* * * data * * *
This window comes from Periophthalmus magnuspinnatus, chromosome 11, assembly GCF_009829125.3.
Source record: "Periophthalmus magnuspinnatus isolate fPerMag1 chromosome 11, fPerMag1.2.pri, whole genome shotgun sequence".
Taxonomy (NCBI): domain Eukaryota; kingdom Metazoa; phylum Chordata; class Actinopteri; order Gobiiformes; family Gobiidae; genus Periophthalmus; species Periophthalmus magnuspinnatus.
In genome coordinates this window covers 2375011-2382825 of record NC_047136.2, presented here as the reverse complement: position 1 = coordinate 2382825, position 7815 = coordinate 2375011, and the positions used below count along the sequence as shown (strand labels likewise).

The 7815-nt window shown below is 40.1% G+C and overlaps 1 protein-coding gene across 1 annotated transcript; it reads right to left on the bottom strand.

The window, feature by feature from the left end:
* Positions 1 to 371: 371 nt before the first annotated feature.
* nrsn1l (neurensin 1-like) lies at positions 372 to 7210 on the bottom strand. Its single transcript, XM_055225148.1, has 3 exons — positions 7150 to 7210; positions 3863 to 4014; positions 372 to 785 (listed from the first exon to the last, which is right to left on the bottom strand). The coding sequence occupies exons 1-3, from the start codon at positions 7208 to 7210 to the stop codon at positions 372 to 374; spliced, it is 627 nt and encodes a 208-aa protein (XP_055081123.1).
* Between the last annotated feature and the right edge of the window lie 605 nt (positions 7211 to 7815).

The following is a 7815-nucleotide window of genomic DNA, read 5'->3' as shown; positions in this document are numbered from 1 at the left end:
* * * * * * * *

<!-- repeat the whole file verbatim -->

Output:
This window comes from Periophthalmus magnuspinnatus, chromosome 11, assembly GCF_009829125.3.
Source record: "Periophthalmus magnuspinnatus isolate fPerMag1 chromosome 11, fPerMag1.2.pri, whole genome shotgun sequence".
Taxonomy (NCBI): domain Eukaryota; kingdom Metazoa; phylum Chordata; class Actinopteri; order Gobiiformes; family Gobiidae; genus Periophthalmus; species Periophthalmus magnuspinnatus.
In genome coordinates this window covers 2375011-2382825 of record NC_047136.2, presented here as the reverse complement: position 1 = coordinate 2382825, position 7815 = coordinate 2375011, and the positions used below count along the sequence as shown (strand labels likewise).

The 7815-nt window shown below is 40.1% G+C and overlaps 1 protein-coding gene across 1 annotated transcript; it reads right to left on the bottom strand.

The window, feature by feature from the left end:
* Positions 1 to 371: 371 nt before the first annotated feature.
* nrsn1l (neurensin 1-like) lies at positions 372 to 7210 on the bottom strand. Its single transcript, XM_055225148.1, has 3 exons — positions 7150 to 7210; positions 3863 to 4014; positions 372 to 785 (listed from the first exon to the last, which is right to left on the bottom strand). The coding sequence occupies exons 1-3, from the start codon at positions 7208 to 7210 to the stop codon at positions 372 to 374; spliced, it is 627 nt and encodes a 208-aa protein (XP_055081123.1).
* Between the last annotated feature and the right edge of the window lie 605 nt (positions 7211 to 7815).

The following is a 7815-nucleotide window of genomic DNA, read 5'->3' as shown; positions in this document are numbered from 1 at the left end: